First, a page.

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  • Q&A with Australian Health Practitioners

    How can I control my emotions?

    I am an 18 year old female who has struggled to control my emotions, I am quite sensitive about most things. When in confrontational situations, arguments or when I am angry or stressed, my emotions come out through crying.

    I don't mean to cry however this is the way I show my feelings, it happens so often that my family has addressed the issue with me.

    I was wondering if this is something that can be discussed with a professional to develop tactics or is this a common issue?
  • Find a professional to answer your question

  • George Swan


    George Swan Clinical Hypnotherapist is a real-life example of how hypnotherapy can help bring about extraordinary life change. His first experience with hypnosis and hypnotherapy … View Profile

    Yes, most people are familiar getting so emotional we just lose control from time to time. However if you find yourself angry frequently, doing or saying something you later regretted and found it hard to think straight at times, as if the emotion had taken you over then you might want to do something about it and develop new patterns to controlling your anger and other emotions.

    The fact that you’ve taken the time to write this question means that you’re aware you need to make a real change in how you deal with emotional situations.

    Emotions can be very prevailing, and of course they can also be very helpful to us. They add diversity to your life, they let you know impulsively how you feel about something, and they can occasionally be an assets to remind you what you need to attend to in your life. Emotions like deep love and joy have motivated great writers and artists to yield their finest works for thousands of years.

    Appreciated as emotions are, however, it’s undeniably important that you develop your capability to control them and keep them at a healthy level. When we respond very passionately to something, our instinctive brain starts to overtake the ‘thinking part’ of our brain, and we begin to react purely on instinct. And, in situations where unconscious behaviour may not be suitable, this can tip us to do very foolish things or cry to release the emotional tension.

    Yes, this is something that can be discussed with a Clinical Hypnotherapist who can help you to develop tactics (habits) to get better and better control over your emotions, you’ll not only be able to be more calm in life, but you’ll be measurably healthier, happier and able to think clearly when confrontational situation arise or when you are stressed.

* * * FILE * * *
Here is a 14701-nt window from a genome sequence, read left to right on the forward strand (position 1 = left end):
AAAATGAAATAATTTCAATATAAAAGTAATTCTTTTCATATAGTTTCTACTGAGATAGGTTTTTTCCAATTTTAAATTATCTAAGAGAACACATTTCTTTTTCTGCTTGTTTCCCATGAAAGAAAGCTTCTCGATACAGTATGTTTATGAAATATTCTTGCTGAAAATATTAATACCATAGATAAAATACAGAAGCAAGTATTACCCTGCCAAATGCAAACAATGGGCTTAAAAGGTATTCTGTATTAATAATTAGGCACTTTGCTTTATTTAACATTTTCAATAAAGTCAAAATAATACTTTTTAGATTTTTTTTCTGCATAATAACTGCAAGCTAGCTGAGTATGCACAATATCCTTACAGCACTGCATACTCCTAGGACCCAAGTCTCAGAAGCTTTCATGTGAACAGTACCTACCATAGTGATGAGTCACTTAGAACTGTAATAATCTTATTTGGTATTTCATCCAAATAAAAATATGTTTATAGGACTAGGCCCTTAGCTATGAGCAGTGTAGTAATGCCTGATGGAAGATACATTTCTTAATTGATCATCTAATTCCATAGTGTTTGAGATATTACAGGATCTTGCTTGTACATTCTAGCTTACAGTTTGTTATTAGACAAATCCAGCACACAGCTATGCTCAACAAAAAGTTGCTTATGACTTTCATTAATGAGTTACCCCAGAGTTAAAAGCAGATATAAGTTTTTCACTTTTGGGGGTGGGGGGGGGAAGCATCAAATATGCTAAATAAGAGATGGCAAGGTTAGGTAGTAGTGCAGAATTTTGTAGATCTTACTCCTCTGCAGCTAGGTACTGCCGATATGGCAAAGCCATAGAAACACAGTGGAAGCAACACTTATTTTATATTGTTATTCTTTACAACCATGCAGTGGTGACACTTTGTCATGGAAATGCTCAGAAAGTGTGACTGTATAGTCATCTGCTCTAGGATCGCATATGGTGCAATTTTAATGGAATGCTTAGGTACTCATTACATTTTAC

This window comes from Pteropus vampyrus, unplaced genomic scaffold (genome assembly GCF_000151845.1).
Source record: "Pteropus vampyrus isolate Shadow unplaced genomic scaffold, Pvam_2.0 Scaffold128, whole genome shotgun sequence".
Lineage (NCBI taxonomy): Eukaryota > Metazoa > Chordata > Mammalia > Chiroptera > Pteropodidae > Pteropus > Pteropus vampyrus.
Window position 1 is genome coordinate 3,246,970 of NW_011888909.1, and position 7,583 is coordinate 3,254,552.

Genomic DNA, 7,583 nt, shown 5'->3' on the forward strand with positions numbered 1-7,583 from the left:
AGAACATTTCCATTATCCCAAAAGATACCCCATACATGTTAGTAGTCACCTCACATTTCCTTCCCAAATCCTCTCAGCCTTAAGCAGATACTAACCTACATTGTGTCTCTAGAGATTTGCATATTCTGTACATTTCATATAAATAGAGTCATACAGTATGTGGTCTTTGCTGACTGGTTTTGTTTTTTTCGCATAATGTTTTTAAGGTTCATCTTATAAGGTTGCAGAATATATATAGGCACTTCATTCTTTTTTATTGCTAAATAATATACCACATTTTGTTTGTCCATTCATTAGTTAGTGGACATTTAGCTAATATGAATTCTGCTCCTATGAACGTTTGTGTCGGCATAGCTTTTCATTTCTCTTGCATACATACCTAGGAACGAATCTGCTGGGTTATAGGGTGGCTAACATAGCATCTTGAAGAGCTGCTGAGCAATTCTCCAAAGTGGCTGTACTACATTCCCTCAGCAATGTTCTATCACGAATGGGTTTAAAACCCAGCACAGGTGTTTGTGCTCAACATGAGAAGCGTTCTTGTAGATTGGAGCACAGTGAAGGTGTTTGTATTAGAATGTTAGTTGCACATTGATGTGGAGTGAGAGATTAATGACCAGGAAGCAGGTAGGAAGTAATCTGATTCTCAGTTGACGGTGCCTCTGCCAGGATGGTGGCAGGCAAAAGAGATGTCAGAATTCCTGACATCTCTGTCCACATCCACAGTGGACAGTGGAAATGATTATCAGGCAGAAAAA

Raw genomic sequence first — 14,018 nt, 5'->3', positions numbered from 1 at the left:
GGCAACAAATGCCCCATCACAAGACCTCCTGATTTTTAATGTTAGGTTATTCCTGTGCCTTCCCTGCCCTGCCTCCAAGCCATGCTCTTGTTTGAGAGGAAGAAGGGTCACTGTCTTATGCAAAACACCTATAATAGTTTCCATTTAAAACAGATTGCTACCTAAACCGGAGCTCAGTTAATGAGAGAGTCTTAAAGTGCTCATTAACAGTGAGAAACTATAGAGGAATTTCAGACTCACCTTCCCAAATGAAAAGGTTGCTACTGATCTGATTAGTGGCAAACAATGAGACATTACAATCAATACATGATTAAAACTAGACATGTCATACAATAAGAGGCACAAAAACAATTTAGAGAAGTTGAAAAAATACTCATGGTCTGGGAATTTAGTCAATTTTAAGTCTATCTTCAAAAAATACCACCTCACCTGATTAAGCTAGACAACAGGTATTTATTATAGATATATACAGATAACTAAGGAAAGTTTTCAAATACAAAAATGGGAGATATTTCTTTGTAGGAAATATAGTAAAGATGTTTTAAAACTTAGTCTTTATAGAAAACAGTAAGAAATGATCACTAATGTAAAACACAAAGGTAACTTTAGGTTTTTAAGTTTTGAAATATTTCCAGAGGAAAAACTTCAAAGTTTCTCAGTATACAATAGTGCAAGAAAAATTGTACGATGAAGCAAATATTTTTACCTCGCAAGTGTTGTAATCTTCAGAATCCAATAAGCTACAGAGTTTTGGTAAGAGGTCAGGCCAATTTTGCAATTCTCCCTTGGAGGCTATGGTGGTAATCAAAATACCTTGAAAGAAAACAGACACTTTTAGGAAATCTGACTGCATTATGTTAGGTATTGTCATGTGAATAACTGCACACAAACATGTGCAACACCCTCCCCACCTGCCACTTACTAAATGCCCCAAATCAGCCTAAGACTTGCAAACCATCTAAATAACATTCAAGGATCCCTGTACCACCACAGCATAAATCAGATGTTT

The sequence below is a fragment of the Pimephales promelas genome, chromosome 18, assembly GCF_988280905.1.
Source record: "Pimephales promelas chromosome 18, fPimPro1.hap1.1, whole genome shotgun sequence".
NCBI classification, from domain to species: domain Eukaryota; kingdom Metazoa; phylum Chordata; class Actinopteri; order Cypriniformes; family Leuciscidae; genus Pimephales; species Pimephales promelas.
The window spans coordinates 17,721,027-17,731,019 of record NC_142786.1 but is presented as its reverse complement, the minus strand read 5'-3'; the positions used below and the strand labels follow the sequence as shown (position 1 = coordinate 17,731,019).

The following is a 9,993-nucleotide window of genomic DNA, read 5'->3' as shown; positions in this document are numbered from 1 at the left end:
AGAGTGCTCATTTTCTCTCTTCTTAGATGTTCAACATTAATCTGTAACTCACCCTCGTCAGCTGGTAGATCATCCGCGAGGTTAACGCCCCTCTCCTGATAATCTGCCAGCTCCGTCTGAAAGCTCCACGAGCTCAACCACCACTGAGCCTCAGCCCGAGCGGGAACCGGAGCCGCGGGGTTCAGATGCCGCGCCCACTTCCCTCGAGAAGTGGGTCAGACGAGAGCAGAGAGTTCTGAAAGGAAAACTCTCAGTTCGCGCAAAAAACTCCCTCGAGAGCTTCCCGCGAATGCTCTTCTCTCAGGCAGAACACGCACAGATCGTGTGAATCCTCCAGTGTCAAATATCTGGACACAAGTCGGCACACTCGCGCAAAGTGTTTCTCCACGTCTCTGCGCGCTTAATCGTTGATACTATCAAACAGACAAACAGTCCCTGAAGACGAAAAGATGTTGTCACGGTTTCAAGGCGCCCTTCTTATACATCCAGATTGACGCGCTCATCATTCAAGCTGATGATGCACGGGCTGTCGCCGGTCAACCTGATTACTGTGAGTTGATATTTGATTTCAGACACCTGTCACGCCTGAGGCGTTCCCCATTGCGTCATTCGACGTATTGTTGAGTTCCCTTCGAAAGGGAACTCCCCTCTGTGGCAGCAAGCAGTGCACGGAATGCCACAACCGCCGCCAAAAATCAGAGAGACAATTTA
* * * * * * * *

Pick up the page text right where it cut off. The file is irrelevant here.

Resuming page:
• I am a Melbourne Relationship Counsellor and Family Lawyer who is skilful in helping people get out of the pain of relationship distress and create … View Profile

    Many women fear being “too” emotional just as many men fear being angry. In fact it's not gender specific at all but you are not alone with this experience. Counselling can help you regulate and understand your emotional state. The fact that your family has mentioned it to you could be just the prompt you need to go and see someone. Being sensitive is a gift and it just takes some patience and self-knowledge and awareness so that you can use your senstivity as a strength. All the best.

  • I have been working in Eltham, Melbourne as a relationship and family counsellor for over twelve years. I draw on current theory and research about … View Profile

    I wonder what it is you are crying in response to? And what emotions you are expressing through your tears? Tears do not necessarily reflect sadness - they can be an expression of frustration, anger, a sense of powerlessness in response to being treated poorly by someone else - to name a few. Certainly counselling may be helpful to assist you not just to control your tears, but to understand what they are telling you about a situation, and to equip you with tools to handle those situations more effectively. For example - if you become teary because you are frustrated with someone else's behaviour towards you, you may benefit from learning how to assertively communicate this to the person concerned.

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